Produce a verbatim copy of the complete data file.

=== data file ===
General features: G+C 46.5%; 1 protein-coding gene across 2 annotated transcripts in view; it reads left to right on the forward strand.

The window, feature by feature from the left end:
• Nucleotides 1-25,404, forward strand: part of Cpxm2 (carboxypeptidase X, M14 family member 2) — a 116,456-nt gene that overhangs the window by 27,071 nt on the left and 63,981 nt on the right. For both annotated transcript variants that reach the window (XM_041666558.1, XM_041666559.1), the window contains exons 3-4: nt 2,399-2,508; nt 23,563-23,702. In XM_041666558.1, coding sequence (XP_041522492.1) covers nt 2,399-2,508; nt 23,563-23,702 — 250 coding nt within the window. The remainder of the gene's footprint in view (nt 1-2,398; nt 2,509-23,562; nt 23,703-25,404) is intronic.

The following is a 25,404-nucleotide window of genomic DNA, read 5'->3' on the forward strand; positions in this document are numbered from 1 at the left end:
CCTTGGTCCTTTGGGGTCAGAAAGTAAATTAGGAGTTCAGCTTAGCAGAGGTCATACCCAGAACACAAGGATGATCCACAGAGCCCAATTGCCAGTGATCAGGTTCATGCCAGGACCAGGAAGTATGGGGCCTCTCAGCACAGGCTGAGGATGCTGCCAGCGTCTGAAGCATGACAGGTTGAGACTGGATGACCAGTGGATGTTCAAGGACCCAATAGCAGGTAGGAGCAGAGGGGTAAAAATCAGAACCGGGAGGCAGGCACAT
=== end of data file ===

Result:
General features: G+C 46.5%; 1 protein-coding gene across 2 annotated transcripts in view; it reads left to right on the forward strand.

The window, feature by feature from the left end:
• Nucleotides 1-25,404, forward strand: part of Cpxm2 (carboxypeptidase X, M14 family member 2) — a 116,456-nt gene that overhangs the window by 27,071 nt on the left and 63,981 nt on the right. For both annotated transcript variants that reach the window (XM_041666558.1, XM_041666559.1), the window contains exons 3-4: nt 2,399-2,508; nt 23,563-23,702. In XM_041666558.1, coding sequence (XP_041522492.1) covers nt 2,399-2,508; nt 23,563-23,702 — 250 coding nt within the window. The remainder of the gene's footprint in view (nt 1-2,398; nt 2,509-23,562; nt 23,703-25,404) is intronic.

The following is a 25,404-nucleotide window of genomic DNA, read 5'->3' on the forward strand; positions in this document are numbered from 1 at the left end:
CCTTGGTCCTTTGGGGTCAGAAAGTAAATTAGGAGTTCAGCTTAGCAGAGGTCATACCCAGAACACAAGGATGATCCACAGAGCCCAATTGCCAGTGATCAGGTTCATGCCAGGACCAGGAAGTATGGGGCCTCTCAGCACAGGCTGAGGATGCTGCCAGCGTCTGAAGCATGACAGGTTGAGACTGGATGACCAGTGGATGTTCAAGGACCCAATAGCAGGTAGGAGCAGAGGGGTAAAAATCAGAACCGGGAGGCAGGCACAT